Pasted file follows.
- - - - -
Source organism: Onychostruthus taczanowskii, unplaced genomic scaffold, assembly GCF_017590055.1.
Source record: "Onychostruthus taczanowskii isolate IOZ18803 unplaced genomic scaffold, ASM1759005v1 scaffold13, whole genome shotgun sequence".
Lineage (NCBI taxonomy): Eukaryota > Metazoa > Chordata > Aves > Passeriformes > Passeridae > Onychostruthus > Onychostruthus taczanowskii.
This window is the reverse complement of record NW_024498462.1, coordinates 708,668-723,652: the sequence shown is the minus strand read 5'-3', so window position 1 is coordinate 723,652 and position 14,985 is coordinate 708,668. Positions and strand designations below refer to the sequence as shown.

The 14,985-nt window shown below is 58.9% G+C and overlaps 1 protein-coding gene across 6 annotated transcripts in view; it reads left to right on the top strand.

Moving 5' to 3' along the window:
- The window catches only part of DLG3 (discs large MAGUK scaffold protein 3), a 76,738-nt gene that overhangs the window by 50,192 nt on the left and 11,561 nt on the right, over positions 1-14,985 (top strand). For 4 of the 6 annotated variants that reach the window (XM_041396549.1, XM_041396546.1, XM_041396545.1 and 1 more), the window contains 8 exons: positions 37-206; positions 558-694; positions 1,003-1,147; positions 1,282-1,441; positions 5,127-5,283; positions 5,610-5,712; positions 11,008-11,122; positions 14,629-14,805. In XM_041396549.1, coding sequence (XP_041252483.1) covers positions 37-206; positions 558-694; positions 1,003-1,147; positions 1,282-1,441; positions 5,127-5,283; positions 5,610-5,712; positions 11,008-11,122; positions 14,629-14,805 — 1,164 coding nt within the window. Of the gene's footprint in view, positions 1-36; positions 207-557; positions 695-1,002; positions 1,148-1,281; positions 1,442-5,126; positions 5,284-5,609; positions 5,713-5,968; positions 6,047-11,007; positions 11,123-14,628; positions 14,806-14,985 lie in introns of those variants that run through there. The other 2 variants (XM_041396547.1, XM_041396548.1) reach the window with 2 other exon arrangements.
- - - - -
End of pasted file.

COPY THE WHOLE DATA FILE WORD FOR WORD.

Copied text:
Source organism: Onychostruthus taczanowskii, unplaced genomic scaffold, assembly GCF_017590055.1.
Source record: "Onychostruthus taczanowskii isolate IOZ18803 unplaced genomic scaffold, ASM1759005v1 scaffold13, whole genome shotgun sequence".
Lineage (NCBI taxonomy): Eukaryota > Metazoa > Chordata > Aves > Passeriformes > Passeridae > Onychostruthus > Onychostruthus taczanowskii.
This window is the reverse complement of record NW_024498462.1, coordinates 708,668-723,652: the sequence shown is the minus strand read 5'-3', so window position 1 is coordinate 723,652 and position 14,985 is coordinate 708,668. Positions and strand designations below refer to the sequence as shown.

The 14,985-nt window shown below is 58.9% G+C and overlaps 1 protein-coding gene across 6 annotated transcripts in view; it reads left to right on the top strand.

Moving 5' to 3' along the window:
- The window catches only part of DLG3 (discs large MAGUK scaffold protein 3), a 76,738-nt gene that overhangs the window by 50,192 nt on the left and 11,561 nt on the right, over positions 1-14,985 (top strand). For 4 of the 6 annotated variants that reach the window (XM_041396549.1, XM_041396546.1, XM_041396545.1 and 1 more), the window contains 8 exons: positions 37-206; positions 558-694; positions 1,003-1,147; positions 1,282-1,441; positions 5,127-5,283; positions 5,610-5,712; positions 11,008-11,122; positions 14,629-14,805. In XM_041396549.1, coding sequence (XP_041252483.1) covers positions 37-206; positions 558-694; positions 1,003-1,147; positions 1,282-1,441; positions 5,127-5,283; positions 5,610-5,712; positions 11,008-11,122; positions 14,629-14,805 — 1,164 coding nt within the window. Of the gene's footprint in view, positions 1-36; positions 207-557; positions 695-1,002; positions 1,148-1,281; positions 1,442-5,126; positions 5,284-5,609; positions 5,713-5,968; positions 6,047-11,007; positions 11,123-14,628; positions 14,806-14,985 lie in introns of those variants that run through there. The other 2 variants (XM_041396547.1, XM_041396548.1) reach the window with 2 other exon arrangements.